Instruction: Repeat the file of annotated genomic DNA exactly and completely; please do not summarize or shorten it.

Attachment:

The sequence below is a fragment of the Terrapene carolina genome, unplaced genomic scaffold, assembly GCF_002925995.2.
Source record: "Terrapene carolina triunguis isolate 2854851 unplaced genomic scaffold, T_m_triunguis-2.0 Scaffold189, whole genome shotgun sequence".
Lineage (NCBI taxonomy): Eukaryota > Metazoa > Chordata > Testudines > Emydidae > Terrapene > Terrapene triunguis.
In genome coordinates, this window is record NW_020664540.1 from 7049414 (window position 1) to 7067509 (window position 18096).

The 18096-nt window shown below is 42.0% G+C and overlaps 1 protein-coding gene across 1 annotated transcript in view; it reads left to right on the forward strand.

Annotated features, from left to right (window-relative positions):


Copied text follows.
The sequence below is a fragment of the Terrapene carolina genome, unplaced genomic scaffold, assembly GCF_002925995.2.
Source record: "Terrapene carolina triunguis isolate 2854851 unplaced genomic scaffold, T_m_triunguis-2.0 Scaffold189, whole genome shotgun sequence".
Lineage (NCBI taxonomy): Eukaryota > Metazoa > Chordata > Testudines > Emydidae > Terrapene > Terrapene triunguis.
In genome coordinates, this window is record NW_020664540.1 from 7049414 (window position 1) to 7067509 (window position 18096).

The 18096-nt window shown below is 42.0% G+C and overlaps 1 protein-coding gene across 1 annotated transcript in view; it reads left to right on the forward strand.

Annotated features, from left to right (window-relative positions):